For years now, influential Oregonians, hoping to preserve the beauty and environment of their state, have been trying hard to discourage Californians from migrating north. We'll take you for a while if we really have to, the feeling seems to be, and we'll certainly take your money while you're with us—but please, don't move here. This opposition to Californians—actually to migrants from anywhere—is organized, too. Souvenir shops sell "un-greeting cards" that picture a downcast man in a pouring rain over the caption OREGONIANS DON'T AGE, THEY RUST. My wife plays tennis in a well-preserved T shirt from the days of Governor Tom McCall (1967-1974), who some claim started all of this. Pictured on the front of the shirt is the inevitable man in a downpour, under which is lettered, "Tom Lawson McCall, Governor, on behalf of the citizens of Oregon, cordially invites you to..." And on the shirt's back the message is completed: "visit Washington or California or Idaho or Nevada or Afghanistan."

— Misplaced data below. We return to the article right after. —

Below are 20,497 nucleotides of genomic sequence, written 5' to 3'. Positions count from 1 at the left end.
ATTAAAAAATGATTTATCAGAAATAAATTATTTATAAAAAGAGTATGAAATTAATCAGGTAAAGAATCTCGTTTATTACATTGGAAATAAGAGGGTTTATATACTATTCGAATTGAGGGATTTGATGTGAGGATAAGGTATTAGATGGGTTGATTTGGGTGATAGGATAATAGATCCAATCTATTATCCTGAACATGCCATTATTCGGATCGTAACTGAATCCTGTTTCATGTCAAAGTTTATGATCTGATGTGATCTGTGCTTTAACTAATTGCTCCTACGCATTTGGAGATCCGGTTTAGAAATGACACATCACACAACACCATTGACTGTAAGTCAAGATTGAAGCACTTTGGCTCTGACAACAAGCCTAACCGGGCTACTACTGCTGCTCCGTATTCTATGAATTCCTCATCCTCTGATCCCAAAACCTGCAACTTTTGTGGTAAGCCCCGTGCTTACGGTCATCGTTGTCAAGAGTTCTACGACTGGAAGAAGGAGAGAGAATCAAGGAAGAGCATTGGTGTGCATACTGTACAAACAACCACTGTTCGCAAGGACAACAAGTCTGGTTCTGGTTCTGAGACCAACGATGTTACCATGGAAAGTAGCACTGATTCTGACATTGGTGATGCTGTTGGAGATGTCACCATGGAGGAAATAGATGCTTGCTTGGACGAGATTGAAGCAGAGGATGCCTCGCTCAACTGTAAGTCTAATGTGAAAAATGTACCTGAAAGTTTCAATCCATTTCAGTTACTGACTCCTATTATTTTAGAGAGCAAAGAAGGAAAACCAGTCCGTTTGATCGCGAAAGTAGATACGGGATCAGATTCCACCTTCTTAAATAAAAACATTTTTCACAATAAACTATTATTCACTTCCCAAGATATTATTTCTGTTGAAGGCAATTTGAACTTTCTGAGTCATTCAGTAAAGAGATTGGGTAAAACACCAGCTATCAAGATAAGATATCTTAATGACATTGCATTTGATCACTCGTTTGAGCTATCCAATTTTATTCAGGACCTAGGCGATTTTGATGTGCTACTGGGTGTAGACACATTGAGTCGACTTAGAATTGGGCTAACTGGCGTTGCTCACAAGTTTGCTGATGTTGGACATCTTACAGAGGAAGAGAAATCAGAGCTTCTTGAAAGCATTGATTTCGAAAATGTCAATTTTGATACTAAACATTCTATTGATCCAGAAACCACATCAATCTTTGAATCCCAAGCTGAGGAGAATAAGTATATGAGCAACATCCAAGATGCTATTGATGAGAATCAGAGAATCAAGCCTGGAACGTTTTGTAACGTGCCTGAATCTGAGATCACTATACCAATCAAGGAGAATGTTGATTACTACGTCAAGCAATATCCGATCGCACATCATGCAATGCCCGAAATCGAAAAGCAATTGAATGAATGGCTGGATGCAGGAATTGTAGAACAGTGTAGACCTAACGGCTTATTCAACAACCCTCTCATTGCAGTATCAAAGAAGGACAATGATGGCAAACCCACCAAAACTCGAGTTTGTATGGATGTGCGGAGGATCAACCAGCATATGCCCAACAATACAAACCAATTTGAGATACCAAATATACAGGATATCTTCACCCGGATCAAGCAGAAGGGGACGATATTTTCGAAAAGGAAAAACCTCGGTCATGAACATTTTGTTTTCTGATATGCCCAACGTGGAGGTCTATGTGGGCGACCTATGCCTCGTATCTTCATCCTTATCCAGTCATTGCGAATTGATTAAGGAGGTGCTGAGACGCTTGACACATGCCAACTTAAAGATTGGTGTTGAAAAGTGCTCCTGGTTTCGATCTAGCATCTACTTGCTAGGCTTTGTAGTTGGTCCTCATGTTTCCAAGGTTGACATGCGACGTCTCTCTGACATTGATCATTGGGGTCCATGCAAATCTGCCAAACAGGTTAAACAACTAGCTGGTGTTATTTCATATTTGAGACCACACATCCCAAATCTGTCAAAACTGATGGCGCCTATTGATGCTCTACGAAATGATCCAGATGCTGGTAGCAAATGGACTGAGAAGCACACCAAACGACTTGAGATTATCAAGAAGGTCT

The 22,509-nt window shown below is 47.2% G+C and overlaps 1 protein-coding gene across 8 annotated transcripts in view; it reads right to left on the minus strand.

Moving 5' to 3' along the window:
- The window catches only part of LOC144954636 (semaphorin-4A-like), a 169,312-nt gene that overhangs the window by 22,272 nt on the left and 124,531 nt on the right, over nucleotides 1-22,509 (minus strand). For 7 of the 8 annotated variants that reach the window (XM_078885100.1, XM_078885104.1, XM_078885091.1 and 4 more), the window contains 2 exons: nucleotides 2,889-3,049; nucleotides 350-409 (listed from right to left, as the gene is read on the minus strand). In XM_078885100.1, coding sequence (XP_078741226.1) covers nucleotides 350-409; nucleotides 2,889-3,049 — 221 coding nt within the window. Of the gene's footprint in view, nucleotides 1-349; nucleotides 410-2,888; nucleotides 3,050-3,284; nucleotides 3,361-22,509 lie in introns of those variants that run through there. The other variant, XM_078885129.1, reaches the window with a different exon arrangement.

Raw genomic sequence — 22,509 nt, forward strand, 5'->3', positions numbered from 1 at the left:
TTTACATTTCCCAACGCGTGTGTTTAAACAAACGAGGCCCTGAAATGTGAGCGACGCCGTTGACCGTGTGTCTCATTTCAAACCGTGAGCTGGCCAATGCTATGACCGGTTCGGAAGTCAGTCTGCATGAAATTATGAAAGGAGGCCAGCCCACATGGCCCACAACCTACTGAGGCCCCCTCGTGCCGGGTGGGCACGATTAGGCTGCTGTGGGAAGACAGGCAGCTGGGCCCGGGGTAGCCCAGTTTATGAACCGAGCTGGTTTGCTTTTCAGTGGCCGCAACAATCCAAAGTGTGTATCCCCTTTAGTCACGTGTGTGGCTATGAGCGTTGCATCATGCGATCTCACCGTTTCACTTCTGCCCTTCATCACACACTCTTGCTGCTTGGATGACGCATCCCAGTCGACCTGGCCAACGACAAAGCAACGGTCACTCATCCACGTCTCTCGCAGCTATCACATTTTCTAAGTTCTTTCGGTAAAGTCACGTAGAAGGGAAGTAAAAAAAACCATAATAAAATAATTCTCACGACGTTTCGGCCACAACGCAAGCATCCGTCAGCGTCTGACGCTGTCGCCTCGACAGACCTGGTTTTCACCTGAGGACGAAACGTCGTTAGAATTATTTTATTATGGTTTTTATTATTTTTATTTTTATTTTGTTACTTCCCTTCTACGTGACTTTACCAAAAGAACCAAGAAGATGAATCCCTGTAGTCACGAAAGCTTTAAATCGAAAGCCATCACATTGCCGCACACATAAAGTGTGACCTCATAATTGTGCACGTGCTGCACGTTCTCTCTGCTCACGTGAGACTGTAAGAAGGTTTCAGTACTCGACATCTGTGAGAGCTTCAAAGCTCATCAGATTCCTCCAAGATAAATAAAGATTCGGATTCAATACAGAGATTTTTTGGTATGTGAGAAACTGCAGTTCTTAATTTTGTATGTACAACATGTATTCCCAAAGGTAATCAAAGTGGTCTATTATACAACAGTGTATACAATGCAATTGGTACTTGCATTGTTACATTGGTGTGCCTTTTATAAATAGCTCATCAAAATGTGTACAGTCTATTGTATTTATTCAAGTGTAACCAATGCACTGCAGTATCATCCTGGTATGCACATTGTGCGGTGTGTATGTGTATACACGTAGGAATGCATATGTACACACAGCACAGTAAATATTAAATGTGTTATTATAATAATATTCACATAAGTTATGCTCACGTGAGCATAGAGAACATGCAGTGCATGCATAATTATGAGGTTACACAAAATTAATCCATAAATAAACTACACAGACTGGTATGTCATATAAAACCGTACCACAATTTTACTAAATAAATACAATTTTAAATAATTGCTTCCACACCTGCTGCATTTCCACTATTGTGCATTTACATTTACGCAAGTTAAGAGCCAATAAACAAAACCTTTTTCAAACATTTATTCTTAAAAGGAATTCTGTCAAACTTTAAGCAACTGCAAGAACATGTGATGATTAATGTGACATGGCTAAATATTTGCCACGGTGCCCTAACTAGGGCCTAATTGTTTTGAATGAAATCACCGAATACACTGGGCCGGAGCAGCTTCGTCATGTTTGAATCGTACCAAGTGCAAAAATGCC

Unfortunately for Oregonians, the state's population continues to increase despite the emphasis its would-be saviors put on its rotten weather. And our weather can indeed be rotten, especially along the narrow strip of land between the mountains and the sea. Storms sweep down from Alaska, bounce against the Coast Range and drench us.
So, though the Oregon coast is very beautiful, with its lush forests, steep cliffs and clean beaches, it's also awfully wet; and when it isn't wet, it's usually windy or foggy.
I thought of all of this before my last five-hour drive to the coast for some tide-pool fishing. Whenever an Oregonian plans a trip to the coast, for any reason, he thinks long and hard about the weather. How bad will it be?